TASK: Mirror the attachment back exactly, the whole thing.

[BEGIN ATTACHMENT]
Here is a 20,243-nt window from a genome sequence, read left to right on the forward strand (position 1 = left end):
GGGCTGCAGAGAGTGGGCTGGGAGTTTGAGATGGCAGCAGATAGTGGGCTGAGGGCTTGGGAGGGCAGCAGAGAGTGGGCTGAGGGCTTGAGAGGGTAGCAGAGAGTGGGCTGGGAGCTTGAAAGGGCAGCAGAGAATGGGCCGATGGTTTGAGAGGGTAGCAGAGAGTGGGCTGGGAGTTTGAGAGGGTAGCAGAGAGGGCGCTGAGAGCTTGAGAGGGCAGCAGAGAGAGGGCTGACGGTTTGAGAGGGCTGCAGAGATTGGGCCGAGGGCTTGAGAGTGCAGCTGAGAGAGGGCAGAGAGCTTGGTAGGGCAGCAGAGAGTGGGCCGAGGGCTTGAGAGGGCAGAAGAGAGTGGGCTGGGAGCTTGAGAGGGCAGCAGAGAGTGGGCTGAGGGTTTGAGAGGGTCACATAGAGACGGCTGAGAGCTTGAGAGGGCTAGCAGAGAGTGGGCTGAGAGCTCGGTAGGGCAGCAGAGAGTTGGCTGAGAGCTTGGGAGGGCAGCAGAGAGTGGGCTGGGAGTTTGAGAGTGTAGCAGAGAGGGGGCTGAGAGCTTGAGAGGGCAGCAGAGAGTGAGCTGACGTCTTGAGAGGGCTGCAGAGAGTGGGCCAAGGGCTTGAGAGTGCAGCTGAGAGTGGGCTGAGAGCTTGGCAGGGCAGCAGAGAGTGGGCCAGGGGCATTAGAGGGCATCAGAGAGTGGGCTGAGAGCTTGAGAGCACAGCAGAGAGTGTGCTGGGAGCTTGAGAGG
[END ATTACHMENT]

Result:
Here is a 20,243-nt window from a genome sequence, read left to right on the forward strand (position 1 = left end):
GGGCTGCAGAGAGTGGGCTGGGAGTTTGAGATGGCAGCAGATAGTGGGCTGAGGGCTTGGGAGGGCAGCAGAGAGTGGGCTGAGGGCTTGAGAGGGTAGCAGAGAGTGGGCTGGGAGCTTGAAAGGGCAGCAGAGAATGGGCCGATGGTTTGAGAGGGTAGCAGAGAGTGGGCTGGGAGTTTGAGAGGGTAGCAGAGAGGGCGCTGAGAGCTTGAGAGGGCAGCAGAGAGAGGGCTGACGGTTTGAGAGGGCTGCAGAGATTGGGCCGAGGGCTTGAGAGTGCAGCTGAGAGAGGGCAGAGAGCTTGGTAGGGCAGCAGAGAGTGGGCCGAGGGCTTGAGAGGGCAGAAGAGAGTGGGCTGGGAGCTTGAGAGGGCAGCAGAGAGTGGGCTGAGGGTTTGAGAGGGTCACATAGAGACGGCTGAGAGCTTGAGAGGGCTAGCAGAGAGTGGGCTGAGAGCTCGGTAGGGCAGCAGAGAGTTGGCTGAGAGCTTGGGAGGGCAGCAGAGAGTGGGCTGGGAGTTTGAGAGTGTAGCAGAGAGGGGGCTGAGAGCTTGAGAGGGCAGCAGAGAGTGAGCTGACGTCTTGAGAGGGCTGCAGAGAGTGGGCCAAGGGCTTGAGAGTGCAGCTGAGAGTGGGCTGAGAGCTTGGCAGGGCAGCAGAGAGTGGGCCAGGGGCATTAGAGGGCATCAGAGAGTGGGCTGAGAGCTTGAGAGCACAGCAGAGAGTGTGCTGGGAGCTTGAGAGG